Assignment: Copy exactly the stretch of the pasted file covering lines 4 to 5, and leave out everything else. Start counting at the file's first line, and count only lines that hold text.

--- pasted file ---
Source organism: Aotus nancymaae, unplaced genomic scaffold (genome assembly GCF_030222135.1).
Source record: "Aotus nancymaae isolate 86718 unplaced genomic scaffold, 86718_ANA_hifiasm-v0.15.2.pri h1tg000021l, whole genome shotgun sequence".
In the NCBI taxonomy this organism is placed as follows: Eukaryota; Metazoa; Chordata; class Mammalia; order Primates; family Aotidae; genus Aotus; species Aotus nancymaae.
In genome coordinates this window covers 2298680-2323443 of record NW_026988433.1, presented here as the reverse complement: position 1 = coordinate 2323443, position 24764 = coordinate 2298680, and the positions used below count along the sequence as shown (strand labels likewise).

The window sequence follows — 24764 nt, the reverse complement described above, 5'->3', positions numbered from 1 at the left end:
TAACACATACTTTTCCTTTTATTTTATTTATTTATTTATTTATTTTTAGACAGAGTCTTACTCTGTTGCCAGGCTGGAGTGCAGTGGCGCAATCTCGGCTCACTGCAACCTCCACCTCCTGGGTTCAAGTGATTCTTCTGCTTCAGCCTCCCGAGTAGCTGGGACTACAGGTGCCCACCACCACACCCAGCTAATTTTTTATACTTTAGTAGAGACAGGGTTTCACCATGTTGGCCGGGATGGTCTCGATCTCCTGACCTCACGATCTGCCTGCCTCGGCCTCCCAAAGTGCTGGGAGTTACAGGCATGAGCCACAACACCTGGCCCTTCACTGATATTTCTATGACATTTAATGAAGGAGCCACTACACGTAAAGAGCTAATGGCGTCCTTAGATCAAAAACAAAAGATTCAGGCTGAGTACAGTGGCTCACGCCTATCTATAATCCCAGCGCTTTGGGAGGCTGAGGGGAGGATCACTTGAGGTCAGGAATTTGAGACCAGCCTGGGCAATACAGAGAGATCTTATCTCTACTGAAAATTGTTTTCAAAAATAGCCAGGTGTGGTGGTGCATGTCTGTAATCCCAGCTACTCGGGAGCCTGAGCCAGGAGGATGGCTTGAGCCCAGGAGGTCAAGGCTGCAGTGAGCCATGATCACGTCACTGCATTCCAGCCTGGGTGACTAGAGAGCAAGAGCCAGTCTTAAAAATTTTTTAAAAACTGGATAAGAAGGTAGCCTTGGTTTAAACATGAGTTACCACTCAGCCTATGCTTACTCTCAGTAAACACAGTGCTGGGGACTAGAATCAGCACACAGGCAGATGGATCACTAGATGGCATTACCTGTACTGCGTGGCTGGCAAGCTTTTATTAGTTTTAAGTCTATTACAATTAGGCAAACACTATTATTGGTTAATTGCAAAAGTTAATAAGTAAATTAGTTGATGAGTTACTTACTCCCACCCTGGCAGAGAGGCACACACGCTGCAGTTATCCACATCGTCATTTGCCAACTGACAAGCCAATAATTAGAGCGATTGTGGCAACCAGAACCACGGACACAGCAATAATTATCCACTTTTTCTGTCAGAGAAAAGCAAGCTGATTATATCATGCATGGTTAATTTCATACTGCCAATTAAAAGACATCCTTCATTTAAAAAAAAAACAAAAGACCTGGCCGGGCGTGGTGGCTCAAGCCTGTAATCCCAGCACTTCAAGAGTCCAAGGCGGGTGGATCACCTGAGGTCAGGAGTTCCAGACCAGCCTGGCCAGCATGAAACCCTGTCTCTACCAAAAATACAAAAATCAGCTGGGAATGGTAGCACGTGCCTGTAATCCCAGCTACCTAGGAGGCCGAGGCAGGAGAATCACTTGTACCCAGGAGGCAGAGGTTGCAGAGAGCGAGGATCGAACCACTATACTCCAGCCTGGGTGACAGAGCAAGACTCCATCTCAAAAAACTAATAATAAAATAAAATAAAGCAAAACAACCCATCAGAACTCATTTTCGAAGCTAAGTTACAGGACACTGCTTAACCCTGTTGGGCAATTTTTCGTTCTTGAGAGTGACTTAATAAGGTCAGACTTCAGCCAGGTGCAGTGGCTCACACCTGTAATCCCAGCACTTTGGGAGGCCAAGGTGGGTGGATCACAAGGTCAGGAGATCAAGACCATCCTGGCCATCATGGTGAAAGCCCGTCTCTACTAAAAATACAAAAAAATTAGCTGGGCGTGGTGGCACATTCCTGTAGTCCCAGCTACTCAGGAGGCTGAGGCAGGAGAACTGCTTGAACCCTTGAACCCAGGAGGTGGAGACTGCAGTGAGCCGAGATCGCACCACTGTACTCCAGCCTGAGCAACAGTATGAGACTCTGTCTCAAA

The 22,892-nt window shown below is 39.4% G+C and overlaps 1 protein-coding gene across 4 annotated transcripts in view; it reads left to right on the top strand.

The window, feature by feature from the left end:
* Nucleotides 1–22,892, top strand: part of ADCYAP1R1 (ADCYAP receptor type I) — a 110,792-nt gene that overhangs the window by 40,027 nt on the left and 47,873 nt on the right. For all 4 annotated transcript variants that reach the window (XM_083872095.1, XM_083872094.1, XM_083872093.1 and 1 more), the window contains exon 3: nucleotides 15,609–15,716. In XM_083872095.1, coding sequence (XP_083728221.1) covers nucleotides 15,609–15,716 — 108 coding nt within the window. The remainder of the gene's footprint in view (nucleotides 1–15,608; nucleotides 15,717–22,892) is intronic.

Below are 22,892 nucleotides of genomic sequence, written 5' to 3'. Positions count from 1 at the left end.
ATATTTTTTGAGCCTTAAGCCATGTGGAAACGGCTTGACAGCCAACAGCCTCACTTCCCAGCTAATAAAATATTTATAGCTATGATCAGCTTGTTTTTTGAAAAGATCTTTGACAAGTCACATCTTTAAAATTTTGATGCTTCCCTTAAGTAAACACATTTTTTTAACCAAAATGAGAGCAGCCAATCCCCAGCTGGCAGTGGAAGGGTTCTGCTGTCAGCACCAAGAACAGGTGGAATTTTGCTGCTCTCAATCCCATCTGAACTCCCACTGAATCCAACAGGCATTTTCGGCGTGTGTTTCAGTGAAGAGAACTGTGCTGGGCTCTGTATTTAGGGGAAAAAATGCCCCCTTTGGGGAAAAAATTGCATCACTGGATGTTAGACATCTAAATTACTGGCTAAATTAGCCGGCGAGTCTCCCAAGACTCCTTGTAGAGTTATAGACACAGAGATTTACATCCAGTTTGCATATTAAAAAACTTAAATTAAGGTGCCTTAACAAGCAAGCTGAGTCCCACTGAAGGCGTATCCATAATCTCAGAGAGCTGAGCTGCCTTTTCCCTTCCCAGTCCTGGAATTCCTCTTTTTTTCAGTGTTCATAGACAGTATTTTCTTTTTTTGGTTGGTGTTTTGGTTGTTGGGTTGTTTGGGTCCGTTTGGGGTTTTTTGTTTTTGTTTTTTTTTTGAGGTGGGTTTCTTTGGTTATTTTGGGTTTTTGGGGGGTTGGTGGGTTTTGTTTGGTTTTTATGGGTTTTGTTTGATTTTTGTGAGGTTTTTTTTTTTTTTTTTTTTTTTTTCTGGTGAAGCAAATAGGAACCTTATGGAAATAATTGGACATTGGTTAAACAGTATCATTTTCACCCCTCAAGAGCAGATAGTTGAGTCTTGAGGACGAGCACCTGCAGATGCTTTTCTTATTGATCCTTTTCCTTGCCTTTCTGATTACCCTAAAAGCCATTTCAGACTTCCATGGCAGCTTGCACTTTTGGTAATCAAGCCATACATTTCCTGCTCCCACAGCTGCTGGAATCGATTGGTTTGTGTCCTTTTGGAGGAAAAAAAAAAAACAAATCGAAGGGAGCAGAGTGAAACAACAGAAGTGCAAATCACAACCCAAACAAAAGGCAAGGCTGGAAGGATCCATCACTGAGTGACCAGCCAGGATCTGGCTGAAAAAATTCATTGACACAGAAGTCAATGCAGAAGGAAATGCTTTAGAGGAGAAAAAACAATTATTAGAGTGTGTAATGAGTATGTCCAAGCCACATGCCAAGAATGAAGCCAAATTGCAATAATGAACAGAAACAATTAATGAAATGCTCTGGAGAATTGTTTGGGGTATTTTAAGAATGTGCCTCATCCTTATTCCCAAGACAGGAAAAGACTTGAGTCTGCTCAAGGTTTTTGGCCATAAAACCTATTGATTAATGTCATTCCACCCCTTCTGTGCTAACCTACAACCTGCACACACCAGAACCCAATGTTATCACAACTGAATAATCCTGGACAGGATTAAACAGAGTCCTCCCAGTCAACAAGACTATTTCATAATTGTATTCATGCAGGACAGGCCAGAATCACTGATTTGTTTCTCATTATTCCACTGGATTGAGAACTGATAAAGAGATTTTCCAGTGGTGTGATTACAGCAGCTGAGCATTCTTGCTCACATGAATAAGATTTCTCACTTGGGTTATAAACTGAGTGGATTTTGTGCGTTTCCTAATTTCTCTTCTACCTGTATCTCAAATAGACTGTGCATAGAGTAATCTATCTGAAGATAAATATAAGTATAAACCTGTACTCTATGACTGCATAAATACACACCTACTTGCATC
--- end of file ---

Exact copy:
In genome coordinates this window covers 2298680-2323443 of record NW_026988433.1, presented here as the reverse complement: position 1 = coordinate 2323443, position 24764 = coordinate 2298680, and the positions used below count along the sequence as shown (strand labels likewise).

The window sequence follows — 24764 nt, the reverse complement described above, 5'->3', positions numbered from 1 at the left end: